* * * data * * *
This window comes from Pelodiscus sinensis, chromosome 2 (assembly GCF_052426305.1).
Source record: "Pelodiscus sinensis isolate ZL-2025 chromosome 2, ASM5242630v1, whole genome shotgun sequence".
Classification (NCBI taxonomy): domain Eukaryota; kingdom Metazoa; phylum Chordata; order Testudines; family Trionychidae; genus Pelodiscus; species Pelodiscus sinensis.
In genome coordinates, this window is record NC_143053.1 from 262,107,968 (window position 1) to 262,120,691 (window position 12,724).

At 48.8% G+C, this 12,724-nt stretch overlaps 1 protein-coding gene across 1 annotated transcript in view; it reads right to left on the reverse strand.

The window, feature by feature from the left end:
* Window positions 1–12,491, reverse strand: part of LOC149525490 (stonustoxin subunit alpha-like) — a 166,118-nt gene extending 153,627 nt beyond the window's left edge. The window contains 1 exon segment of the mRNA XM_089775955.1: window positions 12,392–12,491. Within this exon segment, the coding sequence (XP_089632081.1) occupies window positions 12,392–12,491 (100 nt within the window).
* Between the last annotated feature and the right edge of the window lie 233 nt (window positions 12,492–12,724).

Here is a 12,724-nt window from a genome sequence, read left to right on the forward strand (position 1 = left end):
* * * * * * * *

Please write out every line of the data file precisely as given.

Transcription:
This window comes from Pelodiscus sinensis, chromosome 2 (assembly GCF_052426305.1).
Source record: "Pelodiscus sinensis isolate ZL-2025 chromosome 2, ASM5242630v1, whole genome shotgun sequence".
Classification (NCBI taxonomy): domain Eukaryota; kingdom Metazoa; phylum Chordata; order Testudines; family Trionychidae; genus Pelodiscus; species Pelodiscus sinensis.
In genome coordinates, this window is record NC_143053.1 from 262,107,968 (window position 1) to 262,120,691 (window position 12,724).

At 48.8% G+C, this 12,724-nt stretch overlaps 1 protein-coding gene across 1 annotated transcript in view; it reads right to left on the reverse strand.

The window, feature by feature from the left end:
* Window positions 1–12,491, reverse strand: part of LOC149525490 (stonustoxin subunit alpha-like) — a 166,118-nt gene extending 153,627 nt beyond the window's left edge. The window contains 1 exon segment of the mRNA XM_089775955.1: window positions 12,392–12,491. Within this exon segment, the coding sequence (XP_089632081.1) occupies window positions 12,392–12,491 (100 nt within the window).
* Between the last annotated feature and the right edge of the window lie 233 nt (window positions 12,492–12,724).

Here is a 12,724-nt window from a genome sequence, read left to right on the forward strand (position 1 = left end):